The Building Tradesman Newspaper

Friday, June 14, 2019

'Right-to-work' term deserves to be wrapped in quotations, journalists' bible says

By The Building Tradesman

The main reference book suggesting how mainstream U.S. journalists should consistently refer to grammar, style, spelling and word usage  - the Associated Press Stylebook - has changed its description of "right-to-work."

And, notice the quotations: the Stylebook now suggests that writers and editors use quotation marks around "right-to-work" after a suggestion by a member of the News Media Guild Executive Board, Mike Warren.  Last year, Warren asked the AP’s Stylebook Committee to wrap the term in quote marks and change the wording in the style guide's definition.

"'Right-to-work' is a loaded and inaccurate phrase," Warren wrote. "… By endorsing the use of 'right-to-work' without quote marks, The AP is adopting a public relations device created in opposition to the labor movement.” The Associated Press is the leading news agency in the world, with its work published and republished by more than 1,300 newspapers and broadcasters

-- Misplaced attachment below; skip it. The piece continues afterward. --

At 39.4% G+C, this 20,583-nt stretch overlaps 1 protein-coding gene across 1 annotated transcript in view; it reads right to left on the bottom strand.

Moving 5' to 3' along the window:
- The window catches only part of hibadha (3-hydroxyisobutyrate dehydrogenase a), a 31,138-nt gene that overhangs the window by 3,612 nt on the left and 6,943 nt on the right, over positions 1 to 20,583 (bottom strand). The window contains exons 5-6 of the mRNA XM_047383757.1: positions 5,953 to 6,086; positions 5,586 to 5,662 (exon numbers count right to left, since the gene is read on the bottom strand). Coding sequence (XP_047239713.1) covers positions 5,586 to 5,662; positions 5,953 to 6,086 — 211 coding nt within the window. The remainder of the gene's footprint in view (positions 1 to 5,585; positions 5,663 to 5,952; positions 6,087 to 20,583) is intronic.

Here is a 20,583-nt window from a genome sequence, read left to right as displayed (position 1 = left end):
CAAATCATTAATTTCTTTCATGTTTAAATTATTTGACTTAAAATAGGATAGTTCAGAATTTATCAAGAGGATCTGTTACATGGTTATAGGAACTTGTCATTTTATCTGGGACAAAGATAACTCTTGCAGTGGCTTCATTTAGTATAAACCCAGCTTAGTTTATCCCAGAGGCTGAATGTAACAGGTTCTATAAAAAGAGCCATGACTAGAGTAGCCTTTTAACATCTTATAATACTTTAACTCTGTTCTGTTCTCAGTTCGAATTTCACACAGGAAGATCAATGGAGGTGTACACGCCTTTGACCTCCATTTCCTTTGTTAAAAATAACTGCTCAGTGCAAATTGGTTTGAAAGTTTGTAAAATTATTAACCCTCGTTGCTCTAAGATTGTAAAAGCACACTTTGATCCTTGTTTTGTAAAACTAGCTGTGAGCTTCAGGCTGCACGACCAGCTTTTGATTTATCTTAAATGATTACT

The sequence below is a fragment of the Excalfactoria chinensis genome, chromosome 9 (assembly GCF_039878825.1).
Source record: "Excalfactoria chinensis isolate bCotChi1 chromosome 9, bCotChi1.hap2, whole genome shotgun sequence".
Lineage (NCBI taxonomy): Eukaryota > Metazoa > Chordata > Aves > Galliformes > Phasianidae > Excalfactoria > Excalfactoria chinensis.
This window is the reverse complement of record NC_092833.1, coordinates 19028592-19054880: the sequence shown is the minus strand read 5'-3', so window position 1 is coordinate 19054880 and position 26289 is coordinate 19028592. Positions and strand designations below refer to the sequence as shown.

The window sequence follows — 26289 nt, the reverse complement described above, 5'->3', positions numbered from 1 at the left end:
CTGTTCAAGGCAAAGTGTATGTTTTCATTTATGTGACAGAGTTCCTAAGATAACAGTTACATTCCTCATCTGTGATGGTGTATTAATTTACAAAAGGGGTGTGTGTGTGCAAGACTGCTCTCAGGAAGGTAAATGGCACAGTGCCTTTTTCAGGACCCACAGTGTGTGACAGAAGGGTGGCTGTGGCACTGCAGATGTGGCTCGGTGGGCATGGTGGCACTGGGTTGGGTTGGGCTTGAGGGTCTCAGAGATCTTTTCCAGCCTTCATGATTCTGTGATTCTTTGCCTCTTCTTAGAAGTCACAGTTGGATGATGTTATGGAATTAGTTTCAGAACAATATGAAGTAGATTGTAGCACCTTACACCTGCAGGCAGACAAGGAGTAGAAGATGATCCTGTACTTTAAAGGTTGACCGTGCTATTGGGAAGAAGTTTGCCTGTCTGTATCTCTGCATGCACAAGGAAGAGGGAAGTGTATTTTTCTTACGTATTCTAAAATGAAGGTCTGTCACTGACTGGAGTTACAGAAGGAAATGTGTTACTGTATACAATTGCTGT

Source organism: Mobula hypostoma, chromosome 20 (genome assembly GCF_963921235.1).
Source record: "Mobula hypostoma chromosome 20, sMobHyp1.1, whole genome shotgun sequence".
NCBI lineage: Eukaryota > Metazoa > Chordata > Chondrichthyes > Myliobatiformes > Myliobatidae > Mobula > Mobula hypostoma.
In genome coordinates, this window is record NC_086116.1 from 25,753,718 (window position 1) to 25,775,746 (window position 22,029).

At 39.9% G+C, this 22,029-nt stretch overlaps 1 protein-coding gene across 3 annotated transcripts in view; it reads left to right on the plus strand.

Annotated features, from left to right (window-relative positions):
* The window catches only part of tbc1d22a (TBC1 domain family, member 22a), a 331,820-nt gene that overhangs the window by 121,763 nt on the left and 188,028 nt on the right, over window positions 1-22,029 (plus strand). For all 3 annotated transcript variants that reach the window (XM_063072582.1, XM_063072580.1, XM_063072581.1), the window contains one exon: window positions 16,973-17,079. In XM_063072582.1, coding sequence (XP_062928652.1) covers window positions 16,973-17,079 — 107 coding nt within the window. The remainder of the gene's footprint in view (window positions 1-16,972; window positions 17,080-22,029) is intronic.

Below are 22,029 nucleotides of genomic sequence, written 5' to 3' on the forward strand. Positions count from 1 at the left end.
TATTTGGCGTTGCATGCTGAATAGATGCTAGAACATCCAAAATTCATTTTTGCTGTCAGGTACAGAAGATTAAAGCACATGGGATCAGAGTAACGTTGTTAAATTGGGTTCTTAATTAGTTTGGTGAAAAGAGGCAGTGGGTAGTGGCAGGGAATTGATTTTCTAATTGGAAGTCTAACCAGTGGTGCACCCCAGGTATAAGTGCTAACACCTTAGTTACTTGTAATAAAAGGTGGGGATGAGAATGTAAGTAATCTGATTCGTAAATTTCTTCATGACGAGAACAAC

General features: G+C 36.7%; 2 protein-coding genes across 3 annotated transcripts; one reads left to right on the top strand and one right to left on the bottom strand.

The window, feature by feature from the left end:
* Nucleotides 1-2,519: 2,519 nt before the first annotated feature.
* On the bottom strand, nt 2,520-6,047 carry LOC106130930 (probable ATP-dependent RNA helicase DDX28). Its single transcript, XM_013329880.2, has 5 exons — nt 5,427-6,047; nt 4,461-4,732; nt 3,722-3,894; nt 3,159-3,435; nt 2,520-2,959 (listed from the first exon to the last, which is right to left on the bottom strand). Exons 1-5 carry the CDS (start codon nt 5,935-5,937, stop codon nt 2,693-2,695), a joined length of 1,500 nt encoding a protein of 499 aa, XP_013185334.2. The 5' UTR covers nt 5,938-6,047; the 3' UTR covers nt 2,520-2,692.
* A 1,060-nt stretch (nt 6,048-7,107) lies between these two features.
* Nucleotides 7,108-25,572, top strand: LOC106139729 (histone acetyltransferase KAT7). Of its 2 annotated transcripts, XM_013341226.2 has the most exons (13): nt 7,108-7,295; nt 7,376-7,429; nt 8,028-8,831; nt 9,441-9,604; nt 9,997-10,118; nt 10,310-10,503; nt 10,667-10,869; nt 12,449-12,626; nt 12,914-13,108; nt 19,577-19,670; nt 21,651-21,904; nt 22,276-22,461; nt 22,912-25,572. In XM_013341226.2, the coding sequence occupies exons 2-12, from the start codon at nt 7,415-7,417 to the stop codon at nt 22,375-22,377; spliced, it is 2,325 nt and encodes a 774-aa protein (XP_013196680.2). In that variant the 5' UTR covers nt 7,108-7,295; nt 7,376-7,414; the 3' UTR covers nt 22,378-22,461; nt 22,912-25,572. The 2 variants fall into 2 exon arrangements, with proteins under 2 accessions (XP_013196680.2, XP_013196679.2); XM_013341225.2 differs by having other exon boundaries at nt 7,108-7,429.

The AP Stylebook's former entry read as follows: Right to work: (adj.) "A right-to-work law prohibits a company and a union from signing a contract that would require the affected workers to be union members."

The Stylebook's editors and Warren went back and forth on the final language, and on March 26 everyone agreed on this newly published definition: “A ‘right-to-work’ law prohibits a company and a union from signing a contract that would require workers to pay dues or fees to the union that represents them. Use only in direct quotes or with quote marks for the purpose of explaining the term. Avoid using this non-neutral phrase generically and without definition since employees covered by union contracts can freely work with or without such laws.”

The Stylebook editors updated the "right-to-work" entry on Jan. 24, and the Newspaper Guild's union publication announced the change in March, with reporting by Martha Waggoner, the union's international chair.

Why does any of this matter? Because language matters, and it affects public opinion. The Taft-Hartley Act, adopted by a Republican Congress over a veto by President Harry Truman in 1947, opened the door for states to adopt "right-to-work" laws. And the term chosen to describe the law wasn't, say, the "Freeloader Act," which would accurately describe how RTW allows workers to enjoy the benefits of collective bargaining without having to pay union dues. 

No, the business-backed framers of the law chose the pleasant-sounding term of "right-to-work," - everybody has the right to work, right? It stuck, but it had nothing to do with the real intent of RTW laws. Unions have tried adding the suffix right-to-work-"for-less," backed by research showing that wages in "right-to-work" states are significantly less than those without RTW laws.